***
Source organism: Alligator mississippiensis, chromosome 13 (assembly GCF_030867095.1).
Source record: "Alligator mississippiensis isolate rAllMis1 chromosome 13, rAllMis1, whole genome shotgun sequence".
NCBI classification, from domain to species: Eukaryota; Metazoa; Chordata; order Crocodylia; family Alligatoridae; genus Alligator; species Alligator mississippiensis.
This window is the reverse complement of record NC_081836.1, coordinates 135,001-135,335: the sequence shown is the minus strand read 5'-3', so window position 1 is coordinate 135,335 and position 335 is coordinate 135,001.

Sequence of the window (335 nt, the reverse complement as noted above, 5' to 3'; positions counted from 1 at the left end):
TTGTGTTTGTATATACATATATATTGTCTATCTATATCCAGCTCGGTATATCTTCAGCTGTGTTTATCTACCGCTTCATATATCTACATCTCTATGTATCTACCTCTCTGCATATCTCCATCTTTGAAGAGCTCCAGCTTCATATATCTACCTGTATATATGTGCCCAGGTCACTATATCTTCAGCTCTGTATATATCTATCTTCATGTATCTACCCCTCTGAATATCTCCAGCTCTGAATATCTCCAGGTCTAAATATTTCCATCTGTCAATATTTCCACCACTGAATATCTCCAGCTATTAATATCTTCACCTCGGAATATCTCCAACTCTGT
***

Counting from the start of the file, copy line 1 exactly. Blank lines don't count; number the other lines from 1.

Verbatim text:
Source organism: Alligator mississippiensis, chromosome 13 (assembly GCF_030867095.1).